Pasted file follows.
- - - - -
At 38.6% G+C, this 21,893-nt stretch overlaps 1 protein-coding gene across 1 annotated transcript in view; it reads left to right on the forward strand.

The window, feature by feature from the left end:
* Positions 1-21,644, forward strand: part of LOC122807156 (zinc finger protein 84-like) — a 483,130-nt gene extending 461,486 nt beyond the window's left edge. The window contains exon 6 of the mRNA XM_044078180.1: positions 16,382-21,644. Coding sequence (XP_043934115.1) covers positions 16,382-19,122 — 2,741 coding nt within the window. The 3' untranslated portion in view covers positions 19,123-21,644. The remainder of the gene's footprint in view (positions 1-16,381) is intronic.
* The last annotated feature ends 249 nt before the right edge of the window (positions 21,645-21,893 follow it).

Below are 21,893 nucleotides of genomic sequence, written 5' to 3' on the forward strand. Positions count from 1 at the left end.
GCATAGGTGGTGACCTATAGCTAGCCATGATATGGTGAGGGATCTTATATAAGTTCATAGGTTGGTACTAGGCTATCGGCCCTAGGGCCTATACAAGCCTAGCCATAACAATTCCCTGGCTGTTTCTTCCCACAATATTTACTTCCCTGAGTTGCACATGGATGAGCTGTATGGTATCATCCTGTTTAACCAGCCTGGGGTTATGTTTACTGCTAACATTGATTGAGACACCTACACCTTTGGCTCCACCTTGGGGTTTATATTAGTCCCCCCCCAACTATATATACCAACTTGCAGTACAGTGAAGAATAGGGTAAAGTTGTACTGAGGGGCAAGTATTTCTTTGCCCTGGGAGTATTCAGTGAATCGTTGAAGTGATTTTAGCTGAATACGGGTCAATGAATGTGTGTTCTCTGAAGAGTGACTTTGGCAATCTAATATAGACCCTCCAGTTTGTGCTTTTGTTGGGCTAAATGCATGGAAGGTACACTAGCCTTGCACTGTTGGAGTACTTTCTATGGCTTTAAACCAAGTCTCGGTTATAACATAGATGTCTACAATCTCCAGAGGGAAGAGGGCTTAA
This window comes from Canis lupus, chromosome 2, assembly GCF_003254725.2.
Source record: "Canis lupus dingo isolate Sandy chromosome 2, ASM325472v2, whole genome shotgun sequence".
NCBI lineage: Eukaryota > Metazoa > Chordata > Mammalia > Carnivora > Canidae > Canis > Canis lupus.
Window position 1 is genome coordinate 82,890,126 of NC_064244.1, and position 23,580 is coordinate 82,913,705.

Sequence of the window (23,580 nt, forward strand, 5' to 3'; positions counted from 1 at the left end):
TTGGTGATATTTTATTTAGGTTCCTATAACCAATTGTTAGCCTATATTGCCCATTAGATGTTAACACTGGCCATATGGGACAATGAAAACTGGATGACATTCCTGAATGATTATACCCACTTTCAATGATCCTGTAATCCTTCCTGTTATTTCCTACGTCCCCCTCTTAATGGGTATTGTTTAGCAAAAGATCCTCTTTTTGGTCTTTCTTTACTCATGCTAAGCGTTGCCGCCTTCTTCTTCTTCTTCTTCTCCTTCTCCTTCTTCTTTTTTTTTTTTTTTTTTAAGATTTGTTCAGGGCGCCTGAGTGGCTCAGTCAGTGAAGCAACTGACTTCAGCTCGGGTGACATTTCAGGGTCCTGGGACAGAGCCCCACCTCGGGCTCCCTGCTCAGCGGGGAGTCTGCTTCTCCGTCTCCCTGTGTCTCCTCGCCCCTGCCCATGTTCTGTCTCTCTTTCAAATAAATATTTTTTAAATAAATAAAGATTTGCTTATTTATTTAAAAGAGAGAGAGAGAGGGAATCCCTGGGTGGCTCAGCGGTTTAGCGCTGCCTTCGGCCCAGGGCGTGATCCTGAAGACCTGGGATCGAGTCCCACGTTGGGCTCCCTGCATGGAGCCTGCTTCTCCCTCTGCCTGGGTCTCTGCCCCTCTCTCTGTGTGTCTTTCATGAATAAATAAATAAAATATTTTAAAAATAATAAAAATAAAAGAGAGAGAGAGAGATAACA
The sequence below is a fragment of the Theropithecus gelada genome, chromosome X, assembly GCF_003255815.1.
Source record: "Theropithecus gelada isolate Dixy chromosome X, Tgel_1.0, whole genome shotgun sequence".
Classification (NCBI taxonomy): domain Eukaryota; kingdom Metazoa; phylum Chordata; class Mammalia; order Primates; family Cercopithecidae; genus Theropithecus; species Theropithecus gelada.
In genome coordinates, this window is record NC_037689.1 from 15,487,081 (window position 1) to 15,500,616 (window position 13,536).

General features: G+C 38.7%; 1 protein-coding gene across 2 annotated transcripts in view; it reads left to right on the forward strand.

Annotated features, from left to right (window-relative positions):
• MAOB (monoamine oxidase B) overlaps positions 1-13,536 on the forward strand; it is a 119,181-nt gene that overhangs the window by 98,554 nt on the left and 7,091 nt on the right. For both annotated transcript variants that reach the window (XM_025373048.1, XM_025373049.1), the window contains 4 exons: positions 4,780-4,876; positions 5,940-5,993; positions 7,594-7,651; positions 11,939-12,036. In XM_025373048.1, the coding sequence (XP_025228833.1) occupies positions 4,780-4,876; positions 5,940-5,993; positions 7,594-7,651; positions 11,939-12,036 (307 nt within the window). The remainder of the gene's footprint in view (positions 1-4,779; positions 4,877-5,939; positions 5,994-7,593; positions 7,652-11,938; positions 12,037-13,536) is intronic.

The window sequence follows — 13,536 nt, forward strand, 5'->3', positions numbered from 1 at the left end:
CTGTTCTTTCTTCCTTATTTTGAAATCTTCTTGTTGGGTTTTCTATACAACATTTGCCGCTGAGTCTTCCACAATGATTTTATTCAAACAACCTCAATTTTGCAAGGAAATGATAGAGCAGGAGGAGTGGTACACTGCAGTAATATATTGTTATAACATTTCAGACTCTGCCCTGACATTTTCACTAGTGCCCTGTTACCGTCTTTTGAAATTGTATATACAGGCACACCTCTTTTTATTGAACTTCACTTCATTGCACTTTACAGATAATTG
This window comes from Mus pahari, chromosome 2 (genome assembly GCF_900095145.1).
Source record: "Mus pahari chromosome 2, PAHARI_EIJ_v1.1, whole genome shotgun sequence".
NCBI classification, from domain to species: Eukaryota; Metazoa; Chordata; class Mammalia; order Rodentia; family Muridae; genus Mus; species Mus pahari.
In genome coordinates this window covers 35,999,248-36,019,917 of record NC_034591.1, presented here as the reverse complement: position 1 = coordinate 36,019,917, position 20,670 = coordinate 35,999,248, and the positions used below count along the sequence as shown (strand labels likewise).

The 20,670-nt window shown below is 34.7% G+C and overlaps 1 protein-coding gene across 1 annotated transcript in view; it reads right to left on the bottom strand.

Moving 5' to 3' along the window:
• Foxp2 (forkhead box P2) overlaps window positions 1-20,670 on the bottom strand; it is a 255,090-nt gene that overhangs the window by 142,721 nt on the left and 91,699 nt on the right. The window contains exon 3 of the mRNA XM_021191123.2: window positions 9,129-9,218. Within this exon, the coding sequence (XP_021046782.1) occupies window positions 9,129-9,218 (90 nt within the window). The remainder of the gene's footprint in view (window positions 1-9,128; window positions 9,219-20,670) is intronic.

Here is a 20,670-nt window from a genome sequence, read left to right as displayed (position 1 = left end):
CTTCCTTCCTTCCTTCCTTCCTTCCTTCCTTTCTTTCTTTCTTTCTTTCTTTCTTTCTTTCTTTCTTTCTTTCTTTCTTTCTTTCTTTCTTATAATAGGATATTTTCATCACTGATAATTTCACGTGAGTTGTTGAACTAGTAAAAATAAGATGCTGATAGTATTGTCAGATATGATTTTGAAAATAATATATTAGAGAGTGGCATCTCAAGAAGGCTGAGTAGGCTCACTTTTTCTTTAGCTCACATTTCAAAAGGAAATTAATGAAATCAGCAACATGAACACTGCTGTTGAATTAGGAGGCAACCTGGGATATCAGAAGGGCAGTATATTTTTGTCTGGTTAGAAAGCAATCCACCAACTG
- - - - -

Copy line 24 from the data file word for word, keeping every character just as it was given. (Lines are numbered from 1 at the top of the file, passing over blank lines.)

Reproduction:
NCBI classification, from domain to species: Eukaryota; Metazoa; Chordata; class Mammalia; order Rodentia; family Muridae; genus Mus; species Mus pahari.